The U.S. Environmental Protection Agency (EPA) announced it is awarding more than $16 million to Alaska’s drinking water and clean water revolving...
Keeper Springs Natural Spring Water, local organizations take action to help victims
Keeper Springs Natural Spring Water, a bottled water provider that donates 100% of its profits to support America's waterways, announced last week an arrangement with Appalachian Voices and Kentuckians for the Commonwealth for the immediate donation and delivery of 30,000 bottles of Keeper Springs and Nestle Pure Life Purified Water to 13 Kentucky families in Pike County whose well water was contaminated with methane gas.
"Keeper Springs understands that bottled water plays an important role when safe drinking water is unavailable," said Chris Bartle, co-founder of Keeper Springs. "Our involvement with the Upper Watauga Riverkeeper at Appalachian Voices alerted us to this tragedy."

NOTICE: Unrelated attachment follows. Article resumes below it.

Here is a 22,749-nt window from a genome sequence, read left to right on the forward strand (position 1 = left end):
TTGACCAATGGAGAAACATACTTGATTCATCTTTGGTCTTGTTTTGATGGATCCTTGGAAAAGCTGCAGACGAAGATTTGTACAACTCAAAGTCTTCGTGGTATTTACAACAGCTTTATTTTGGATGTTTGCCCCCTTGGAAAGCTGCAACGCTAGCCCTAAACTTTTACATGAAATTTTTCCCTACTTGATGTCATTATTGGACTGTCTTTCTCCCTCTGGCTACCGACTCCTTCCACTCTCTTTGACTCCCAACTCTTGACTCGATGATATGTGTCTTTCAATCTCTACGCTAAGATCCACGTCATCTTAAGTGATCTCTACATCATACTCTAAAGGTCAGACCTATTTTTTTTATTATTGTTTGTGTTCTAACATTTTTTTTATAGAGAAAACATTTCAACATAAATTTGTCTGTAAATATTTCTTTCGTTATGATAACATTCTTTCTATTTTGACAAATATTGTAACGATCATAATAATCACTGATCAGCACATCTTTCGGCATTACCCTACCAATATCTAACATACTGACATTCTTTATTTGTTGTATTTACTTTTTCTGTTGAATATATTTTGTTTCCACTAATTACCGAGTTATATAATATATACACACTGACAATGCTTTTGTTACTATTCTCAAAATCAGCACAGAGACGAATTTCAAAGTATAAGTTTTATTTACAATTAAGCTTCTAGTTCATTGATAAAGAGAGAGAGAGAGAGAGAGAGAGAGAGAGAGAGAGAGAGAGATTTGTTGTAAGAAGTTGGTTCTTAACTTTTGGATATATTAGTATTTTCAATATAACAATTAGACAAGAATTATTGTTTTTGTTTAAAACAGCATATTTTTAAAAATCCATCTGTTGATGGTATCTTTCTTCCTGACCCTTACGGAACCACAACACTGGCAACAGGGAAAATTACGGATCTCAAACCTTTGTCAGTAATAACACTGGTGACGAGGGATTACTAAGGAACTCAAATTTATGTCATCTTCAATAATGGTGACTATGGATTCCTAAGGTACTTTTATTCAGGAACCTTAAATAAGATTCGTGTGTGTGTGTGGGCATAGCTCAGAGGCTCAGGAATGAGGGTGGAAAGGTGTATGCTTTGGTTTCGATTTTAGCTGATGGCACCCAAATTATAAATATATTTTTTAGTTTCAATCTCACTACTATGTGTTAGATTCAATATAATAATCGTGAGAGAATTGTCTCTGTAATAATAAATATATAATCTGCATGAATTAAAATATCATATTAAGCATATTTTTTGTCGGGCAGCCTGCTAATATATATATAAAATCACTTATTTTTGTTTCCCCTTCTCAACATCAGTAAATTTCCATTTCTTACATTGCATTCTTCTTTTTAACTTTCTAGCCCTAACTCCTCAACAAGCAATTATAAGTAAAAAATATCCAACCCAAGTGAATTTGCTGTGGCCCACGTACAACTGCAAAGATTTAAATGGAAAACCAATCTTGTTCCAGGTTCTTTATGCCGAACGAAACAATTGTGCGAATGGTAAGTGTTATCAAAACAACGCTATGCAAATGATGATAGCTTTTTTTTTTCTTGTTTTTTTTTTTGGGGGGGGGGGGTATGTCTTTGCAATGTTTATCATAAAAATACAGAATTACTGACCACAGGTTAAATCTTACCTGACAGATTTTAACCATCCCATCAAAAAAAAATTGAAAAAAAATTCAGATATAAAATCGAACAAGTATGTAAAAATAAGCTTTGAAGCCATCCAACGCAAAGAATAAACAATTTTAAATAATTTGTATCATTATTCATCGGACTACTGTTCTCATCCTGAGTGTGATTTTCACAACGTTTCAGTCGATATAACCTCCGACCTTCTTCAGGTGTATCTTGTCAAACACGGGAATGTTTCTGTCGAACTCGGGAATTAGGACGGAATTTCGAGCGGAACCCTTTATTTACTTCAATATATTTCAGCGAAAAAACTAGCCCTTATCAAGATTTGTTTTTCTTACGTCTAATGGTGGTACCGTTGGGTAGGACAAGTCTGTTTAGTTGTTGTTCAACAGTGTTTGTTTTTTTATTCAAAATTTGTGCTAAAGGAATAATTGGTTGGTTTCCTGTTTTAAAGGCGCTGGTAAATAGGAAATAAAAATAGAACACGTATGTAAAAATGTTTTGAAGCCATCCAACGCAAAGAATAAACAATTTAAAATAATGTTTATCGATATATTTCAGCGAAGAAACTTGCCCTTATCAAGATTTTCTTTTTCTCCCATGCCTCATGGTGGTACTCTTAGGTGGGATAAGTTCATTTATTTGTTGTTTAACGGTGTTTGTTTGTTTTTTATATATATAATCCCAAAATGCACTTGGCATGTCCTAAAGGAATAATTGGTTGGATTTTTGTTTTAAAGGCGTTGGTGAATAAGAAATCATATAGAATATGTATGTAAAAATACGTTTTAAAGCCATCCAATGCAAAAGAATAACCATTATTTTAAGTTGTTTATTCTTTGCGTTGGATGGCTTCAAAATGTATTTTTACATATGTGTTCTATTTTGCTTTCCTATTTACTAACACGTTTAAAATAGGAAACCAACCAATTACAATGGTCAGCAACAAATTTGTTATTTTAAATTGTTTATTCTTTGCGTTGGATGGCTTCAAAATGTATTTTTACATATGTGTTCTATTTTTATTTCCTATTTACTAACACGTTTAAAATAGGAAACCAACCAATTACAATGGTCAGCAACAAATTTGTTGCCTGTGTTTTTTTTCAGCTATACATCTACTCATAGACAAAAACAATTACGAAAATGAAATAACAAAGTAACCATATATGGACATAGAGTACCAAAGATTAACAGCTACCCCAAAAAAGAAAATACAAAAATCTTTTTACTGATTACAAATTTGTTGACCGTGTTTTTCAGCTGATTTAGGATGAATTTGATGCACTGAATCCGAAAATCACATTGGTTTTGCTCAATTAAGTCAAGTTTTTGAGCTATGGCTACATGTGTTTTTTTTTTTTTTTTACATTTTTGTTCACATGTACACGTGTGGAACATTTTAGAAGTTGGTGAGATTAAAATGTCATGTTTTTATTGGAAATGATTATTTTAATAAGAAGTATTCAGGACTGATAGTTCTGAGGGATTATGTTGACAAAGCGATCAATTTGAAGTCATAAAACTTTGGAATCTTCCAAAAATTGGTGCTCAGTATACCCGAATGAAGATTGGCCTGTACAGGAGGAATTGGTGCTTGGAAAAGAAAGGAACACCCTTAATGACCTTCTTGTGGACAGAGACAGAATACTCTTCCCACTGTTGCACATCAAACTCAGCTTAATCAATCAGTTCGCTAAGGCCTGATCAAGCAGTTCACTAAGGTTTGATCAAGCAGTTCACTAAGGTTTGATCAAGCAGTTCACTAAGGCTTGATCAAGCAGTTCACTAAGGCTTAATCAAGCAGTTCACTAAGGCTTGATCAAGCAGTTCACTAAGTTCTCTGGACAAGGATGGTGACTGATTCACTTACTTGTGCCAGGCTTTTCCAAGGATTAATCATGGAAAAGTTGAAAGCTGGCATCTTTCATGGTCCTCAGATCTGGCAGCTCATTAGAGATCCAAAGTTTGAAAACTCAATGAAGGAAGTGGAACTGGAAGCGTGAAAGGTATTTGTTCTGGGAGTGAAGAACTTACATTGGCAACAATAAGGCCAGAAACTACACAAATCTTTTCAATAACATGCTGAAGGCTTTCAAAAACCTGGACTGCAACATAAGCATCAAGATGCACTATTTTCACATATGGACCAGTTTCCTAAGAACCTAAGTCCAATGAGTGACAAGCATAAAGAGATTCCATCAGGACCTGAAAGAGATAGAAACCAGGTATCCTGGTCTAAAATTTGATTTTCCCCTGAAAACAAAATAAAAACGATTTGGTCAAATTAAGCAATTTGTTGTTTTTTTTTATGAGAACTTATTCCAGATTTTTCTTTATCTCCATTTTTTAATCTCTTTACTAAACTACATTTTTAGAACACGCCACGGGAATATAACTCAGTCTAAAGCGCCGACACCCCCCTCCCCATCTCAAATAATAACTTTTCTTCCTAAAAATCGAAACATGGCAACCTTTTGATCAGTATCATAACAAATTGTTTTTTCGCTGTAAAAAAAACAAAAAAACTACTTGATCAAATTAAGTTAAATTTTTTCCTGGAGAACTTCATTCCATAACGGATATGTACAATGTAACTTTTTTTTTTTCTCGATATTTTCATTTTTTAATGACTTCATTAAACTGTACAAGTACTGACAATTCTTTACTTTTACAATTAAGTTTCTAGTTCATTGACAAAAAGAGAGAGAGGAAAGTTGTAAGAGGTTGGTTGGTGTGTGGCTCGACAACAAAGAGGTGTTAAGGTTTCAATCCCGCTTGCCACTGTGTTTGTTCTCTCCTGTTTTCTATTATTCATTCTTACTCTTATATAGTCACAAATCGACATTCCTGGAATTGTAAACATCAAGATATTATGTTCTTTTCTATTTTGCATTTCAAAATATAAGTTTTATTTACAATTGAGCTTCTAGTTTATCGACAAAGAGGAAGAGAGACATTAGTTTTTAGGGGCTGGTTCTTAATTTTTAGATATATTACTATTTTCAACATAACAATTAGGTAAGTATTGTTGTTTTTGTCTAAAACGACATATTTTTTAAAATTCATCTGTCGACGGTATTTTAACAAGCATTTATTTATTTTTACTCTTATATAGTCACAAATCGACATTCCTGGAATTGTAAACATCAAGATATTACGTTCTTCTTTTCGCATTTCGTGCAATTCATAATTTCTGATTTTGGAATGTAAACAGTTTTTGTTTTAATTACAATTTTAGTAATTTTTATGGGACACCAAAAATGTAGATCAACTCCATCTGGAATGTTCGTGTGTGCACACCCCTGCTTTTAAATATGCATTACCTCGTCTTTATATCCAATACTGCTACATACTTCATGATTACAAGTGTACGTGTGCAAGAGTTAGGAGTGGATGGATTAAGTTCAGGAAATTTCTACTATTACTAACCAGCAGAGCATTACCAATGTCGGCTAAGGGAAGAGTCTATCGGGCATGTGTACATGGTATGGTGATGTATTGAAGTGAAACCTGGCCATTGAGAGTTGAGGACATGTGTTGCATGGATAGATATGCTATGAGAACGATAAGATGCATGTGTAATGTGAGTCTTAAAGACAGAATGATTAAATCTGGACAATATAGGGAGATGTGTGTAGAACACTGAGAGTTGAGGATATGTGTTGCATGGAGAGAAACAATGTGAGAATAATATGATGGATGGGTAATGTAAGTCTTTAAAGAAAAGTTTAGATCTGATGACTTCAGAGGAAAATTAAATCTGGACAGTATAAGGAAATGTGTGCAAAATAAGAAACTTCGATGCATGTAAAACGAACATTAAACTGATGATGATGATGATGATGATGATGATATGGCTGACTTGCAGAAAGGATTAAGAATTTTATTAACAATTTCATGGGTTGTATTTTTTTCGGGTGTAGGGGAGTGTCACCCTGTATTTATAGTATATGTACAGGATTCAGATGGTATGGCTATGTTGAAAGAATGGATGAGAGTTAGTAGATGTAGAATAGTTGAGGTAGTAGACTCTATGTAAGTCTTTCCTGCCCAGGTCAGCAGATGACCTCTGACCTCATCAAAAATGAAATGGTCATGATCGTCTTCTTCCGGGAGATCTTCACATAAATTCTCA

Residents had reported to local authorities in May 2011 that their highly contaminated water burned their skin upon contact and had the ability to catch fire and turn black or orange. After alerting Pike County Judge/Executive Wayne T. Rutherford and a nearby coal mining company in hopes of resolving the issue, residents are still without a permanent source of clean, safe drinking water.
"Based on my direct, first-hand experience with contamination of water by coal operations, I am deeply worried about the safety of the drinking water of these families," said Ted Withrow, former Big Sandy River Basin coordinator for the Kentucky Division of Water. "I just had to take the bull by the horns and get something done."
"In all my 20 years of working on water quality problems, I have never seen a drinking water well catch on fire and burn continuously for days on end," said Donna Lisenby of Appalachian Voices. "When Ted sent me the link to the WKYT news story, I was stunned beyond belief and realized I had to do something."
The shipment of bottled water arrived to affected Pike County residents Aug. 18. "It's good to know there are still a few people that will help someone (they've) never even met," said recipient Jessica Bevins.